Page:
Individual retirement accounts are a smart, tax-advantaged way to stash away an age-appropriate amount of money every year for retirement — particularly if you don't have a workplace savings plan like a 401(k). If you have an IRA, it could be a sign you are more financially fit than most.
The only problem? Many people aren't actually using their IRAs correctly — or in a way that will actually prepare them well for retirement, according to a new analysis from the Center for Retirement Research at Boston College.
While Americans have collectively put $7.8 trillion into tax-advantaged IRAs, only 13% of new money flowing into them comes from people contributing directly and regularly. Instead, the vast majority of money in IRAs is money that has been rolled over from an old 401(k).
What's wrong with rolling a 401(k) into an IRA, anyway?
IRAs are a great way for people without employee-sponsored 401(k) plans — like freelancers, entrepreneurs or employees at small businesses — to contribute into a tax-advantaged account for retirement. Whereas your 401(k) contribution is automatically deducted from your paycheck before taxes, you have to make IRA contributions with the cash you have on hand — though then you can take a deduction when you pay your taxes, which will save you money.
There's nothing wrong per se with rolling over an old employer-sponsored retirement account into an IRA after you leave the company — you've got to do something with all that money, and cashing out the money to put in your bank account comes with harsh penalties. Plus, moving the money from a 401(k) into an IRA can also give you more investment options than you'll get from your job and might help you save on fees. Sounds great, right?
There's just one problem: The makeup of IRAs suggests that after people roll their 401(k) money over to an IRA, they don't actually continue to contribute on their own. If they did, you'd see a more equitable breakdown between direct contributions and rollovers. In fact, only 14% of people actively contribute to an IRA versus a third of people who actively contribute to their 401(k).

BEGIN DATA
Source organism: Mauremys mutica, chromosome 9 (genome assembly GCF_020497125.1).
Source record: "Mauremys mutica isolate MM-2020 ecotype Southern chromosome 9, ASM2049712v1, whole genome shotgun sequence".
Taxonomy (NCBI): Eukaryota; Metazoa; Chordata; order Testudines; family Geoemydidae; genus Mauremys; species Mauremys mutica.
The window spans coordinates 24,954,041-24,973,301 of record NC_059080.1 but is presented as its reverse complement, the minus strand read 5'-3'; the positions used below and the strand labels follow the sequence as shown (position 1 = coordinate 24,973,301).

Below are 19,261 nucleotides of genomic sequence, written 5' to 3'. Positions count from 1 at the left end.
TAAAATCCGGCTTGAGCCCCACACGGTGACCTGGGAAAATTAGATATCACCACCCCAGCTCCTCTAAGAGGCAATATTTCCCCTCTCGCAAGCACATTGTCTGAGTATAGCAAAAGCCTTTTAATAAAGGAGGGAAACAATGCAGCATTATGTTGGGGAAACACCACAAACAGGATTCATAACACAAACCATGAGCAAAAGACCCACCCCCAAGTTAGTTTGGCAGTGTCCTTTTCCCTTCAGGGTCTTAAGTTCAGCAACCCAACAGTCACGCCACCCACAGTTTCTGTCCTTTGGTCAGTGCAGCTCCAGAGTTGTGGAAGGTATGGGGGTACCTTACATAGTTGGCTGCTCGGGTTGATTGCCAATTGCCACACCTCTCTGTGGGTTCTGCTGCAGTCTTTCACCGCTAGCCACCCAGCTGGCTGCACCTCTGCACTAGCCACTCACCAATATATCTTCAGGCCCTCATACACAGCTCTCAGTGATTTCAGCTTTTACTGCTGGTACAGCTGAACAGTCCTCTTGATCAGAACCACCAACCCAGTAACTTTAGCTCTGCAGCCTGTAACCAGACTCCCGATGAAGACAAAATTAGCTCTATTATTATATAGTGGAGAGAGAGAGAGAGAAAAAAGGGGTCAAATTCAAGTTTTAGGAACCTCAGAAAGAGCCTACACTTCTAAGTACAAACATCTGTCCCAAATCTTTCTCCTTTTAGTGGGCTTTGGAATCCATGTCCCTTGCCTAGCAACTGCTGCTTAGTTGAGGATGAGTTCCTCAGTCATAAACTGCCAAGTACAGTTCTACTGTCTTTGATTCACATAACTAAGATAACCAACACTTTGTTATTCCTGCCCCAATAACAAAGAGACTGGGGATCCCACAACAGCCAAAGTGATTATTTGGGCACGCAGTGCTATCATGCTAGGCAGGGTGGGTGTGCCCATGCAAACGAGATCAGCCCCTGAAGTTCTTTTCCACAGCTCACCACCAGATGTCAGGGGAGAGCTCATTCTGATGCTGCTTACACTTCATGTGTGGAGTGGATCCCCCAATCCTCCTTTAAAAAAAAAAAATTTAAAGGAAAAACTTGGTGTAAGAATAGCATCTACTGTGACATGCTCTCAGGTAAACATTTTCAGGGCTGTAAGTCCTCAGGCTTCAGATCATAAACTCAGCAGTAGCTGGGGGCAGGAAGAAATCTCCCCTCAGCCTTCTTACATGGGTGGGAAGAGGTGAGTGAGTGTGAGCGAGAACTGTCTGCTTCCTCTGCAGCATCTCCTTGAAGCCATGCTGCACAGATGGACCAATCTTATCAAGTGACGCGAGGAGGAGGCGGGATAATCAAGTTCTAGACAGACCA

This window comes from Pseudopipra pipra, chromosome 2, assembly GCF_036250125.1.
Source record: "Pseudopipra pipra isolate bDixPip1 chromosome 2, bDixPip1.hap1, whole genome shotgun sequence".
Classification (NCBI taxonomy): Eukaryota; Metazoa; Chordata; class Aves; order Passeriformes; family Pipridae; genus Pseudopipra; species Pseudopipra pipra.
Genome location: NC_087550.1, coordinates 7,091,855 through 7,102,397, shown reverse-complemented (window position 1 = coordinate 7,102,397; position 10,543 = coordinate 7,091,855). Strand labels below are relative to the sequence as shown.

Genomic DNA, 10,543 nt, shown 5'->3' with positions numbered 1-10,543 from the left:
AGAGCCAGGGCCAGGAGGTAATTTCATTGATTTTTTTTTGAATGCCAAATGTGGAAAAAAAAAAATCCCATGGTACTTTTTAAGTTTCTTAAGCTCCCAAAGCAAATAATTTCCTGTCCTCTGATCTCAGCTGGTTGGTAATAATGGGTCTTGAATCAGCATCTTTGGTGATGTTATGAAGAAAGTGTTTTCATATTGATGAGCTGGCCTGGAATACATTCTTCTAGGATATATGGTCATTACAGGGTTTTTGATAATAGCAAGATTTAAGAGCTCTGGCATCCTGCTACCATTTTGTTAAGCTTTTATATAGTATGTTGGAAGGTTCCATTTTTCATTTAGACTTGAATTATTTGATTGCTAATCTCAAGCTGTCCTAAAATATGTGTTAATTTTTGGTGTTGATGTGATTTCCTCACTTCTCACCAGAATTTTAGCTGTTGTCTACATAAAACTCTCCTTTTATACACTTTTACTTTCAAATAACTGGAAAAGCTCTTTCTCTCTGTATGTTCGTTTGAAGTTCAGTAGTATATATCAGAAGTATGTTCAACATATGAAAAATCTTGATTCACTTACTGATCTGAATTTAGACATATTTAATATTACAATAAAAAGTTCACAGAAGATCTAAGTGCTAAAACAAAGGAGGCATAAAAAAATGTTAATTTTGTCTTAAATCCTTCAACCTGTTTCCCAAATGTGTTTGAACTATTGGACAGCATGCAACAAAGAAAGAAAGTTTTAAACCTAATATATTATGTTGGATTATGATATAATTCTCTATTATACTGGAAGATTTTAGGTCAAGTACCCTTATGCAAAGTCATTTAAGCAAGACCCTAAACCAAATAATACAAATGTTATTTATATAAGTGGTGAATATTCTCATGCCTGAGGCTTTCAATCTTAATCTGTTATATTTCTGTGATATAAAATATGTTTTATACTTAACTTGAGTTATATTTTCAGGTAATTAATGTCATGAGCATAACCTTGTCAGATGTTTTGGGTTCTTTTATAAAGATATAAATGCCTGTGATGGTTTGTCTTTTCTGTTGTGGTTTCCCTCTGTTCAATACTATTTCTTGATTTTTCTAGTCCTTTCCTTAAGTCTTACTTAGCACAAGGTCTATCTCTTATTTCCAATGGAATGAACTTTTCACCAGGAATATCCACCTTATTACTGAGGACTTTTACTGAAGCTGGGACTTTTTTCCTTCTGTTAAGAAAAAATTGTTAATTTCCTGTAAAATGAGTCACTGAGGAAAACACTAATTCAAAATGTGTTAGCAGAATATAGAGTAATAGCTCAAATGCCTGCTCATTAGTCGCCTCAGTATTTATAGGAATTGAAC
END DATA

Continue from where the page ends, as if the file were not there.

Without regularly contributing to your IRA, you'll miss out on the compounding effect that will get you to the roughly $1 million that you probably need for retirement. Even just contributing a small amount — like $100 a month — can add up to six figures by the time you retire. But your nest egg won't grow nearly as much if you just let it sit there. And that's not all.
Do you have the right kind of IRA?
Another problem the study results reveals is that many people who do have IRAs aren't actually the ones who need them most. Researchers found that IRA contributors are more likely to already have a 401(k), earn an average annual household income of $110,000 — and be college-educated, married and white.
"IRAs are barely serving lower-income families who may have some money to save and could benefit from the tax advantages of the accounts," the Wall Street Journal reported.
Conversely, those holding both traditional IRAs and 401(k)s might actually be best off using their $5,500 total annual IRA contribution limit to instead max out a Roth IRA, which could give you a better-diversified mix of pre- and post-tax dollars to spend in your golden years — especially if you end up in a high tax bracket. Roth accounts are useful because you get no tax perks upfront, but get to grow and withdraw your money tax-free.
Opening a Roth IRA helps you hedge against a potentially large loss from high taxes when you withdraw from your 401(k).
How do you even open an IRA?
One reason why people with lower incomes may not be getting an IRA on their own is because signing up can be difficult. Right now, you have to open a brokerage account like Fidelity or TD Ameritrade to get one.
These types of brokerage accounts often come with high minimums and hidden fees. Instead of making workers do all this leg-work on their own, researchers argue that more states and cities should set up plans than enroll workers in a plan automatically, as California has done with its Secure Choice retirement plan. Workers who get automatically enrolled in a plan are 13 times more likely to contribute.
"It is time to turn IRAs back into an active savings vehicle by auto-enrolling those without an employer plan into these accounts, with the ability to opt out," the authors wrote in the study.
If you don't get a retirement account through work and don't have a ton of savings, one thing to consider is getting a MyRA, which is offered by the Department of Treasury, has no minimums, and a fixed return, meaning there's no risk. Once you accumulate $15,000 in your MyRA, they kick you out, but at that point you'll be able to qualify for most types of brokerage accounts.
Here's Mic's full guide to opening an IRA.
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